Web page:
What is a brand?

What is a brand?

Loaded question, I know.

I’m not talking about “what brand are those shoes?” Let’s think about it in the marketing sense of the word. In the “we need a re-brand!” context.

Wikipedia defines it as “a name, term, design, symbol or any other feature that identifies one seller’s good or service as distinct from those of other sellers.” That’s not bad, actually. But it’s not quite enough.

When I worked in the agency world, sometimes a prospect would come to us and say, “we need a new brand!” which usually meant “we need a new website!” Often, after a bit of conversation, we’d realize they really needed more than a website. The conversation then becomes more about perception and sentiment—the feeling someone gets when they hear your company or school name.

How would you define a brand? What makes up a brand? If your answer involves messaging, logos, digital properties, and such…you’re wrong.

Well, maybe not completely wrong. You’re right. But you’re also wrong.

All those things make up what we might call “a brand” while we’re gathered around a conference table.

Those elements are part of it. But they’re not really what a brand is. As I’ve worked at companies large and small, I’ve learned that a brand isn’t exactly what you think it is.

So what is it?

Your brand is the kind of people your company culture attracts.

Your brand is time spent building personal connections without trying to sell anything.

Your brand is when you let the strengths of your company shine through, and you don’t try to portray it as something it’s not.

Your brand is what people think when they see someone wearing your company t-shirt.

Your brand is what people say when they learn where you work.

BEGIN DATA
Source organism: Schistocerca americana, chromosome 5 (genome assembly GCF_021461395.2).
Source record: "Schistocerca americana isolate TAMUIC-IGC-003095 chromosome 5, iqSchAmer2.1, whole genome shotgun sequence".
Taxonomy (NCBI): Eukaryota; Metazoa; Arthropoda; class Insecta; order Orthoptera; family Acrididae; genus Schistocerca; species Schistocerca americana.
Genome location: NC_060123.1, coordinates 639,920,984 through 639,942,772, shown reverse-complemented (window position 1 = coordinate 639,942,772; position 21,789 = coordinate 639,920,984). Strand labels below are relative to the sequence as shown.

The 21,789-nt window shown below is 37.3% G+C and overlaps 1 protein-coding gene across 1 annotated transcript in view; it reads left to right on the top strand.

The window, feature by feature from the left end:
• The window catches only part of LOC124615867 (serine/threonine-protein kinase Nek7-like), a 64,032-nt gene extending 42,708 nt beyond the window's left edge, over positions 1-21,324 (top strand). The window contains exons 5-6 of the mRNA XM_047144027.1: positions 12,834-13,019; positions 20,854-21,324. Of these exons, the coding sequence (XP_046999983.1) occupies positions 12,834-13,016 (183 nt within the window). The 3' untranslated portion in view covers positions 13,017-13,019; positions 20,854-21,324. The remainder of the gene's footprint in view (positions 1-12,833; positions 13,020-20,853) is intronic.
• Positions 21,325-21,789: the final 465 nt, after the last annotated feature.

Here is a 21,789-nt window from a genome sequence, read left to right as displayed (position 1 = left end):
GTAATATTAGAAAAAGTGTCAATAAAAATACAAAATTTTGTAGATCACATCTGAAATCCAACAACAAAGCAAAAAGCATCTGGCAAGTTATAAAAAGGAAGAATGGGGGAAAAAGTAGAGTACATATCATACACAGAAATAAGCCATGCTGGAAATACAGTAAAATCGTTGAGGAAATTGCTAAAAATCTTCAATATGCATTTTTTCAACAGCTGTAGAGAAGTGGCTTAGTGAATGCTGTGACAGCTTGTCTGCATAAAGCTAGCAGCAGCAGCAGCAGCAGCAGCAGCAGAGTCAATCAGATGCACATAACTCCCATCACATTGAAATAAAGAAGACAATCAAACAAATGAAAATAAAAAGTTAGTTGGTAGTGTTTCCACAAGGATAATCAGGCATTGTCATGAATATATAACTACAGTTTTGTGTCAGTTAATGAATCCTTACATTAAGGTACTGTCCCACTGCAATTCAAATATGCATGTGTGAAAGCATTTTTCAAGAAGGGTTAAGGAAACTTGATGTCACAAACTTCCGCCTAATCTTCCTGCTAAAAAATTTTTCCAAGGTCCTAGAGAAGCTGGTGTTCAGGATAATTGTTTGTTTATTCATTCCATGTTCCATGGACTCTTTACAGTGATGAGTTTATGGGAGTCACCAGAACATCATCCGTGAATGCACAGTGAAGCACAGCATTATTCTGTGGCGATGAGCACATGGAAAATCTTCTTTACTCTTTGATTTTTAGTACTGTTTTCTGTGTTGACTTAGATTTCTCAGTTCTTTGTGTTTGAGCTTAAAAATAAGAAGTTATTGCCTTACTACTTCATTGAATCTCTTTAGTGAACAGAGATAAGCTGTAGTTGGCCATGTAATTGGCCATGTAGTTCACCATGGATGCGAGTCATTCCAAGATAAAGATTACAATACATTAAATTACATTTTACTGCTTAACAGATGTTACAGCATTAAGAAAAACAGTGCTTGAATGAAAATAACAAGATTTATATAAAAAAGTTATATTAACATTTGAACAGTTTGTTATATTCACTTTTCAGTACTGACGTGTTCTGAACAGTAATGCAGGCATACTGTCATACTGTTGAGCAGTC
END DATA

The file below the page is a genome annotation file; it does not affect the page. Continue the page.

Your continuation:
Now that’s a brand. Sure, it’s over-simplified, but don’t we all need to simplify sometimes? (Spoiler: all the time).

It’s far too easy to get stuck in traditional definitions and forget what really makes your company distinct.

When I’ve been involved in seeing companies rise to the top of their fields, it’s because they realized a brand is so much more than logos and websites.

It’s a noisy world, and everyone’s trying to stand out. But most people are trying in all the wrong ways.

So the next time someone says, “we need a new brand,” break the shackles of traditional definitions, and see where it takes you.


Author’s notes: This originally appeared on Anthony Gaenzle’s blog.
The opinions expressed in this blog are my own views and not of Workday.

How to Stop MONSA (Marketing Ops New System Addiction)

The blessed ground troops of marketing operations know this struggle all too well: you have a system, say an email marketing system or a CRM, but it just doesn’t quite meet your needs. So what do you do? You buy a new system that promises to meet those needs, and go through implementation. The word “implementation” comes from the Latin word for “kick me in the head.” So, you “go live” and presto, all your problems are solved. Right? 99% of the time, not so much.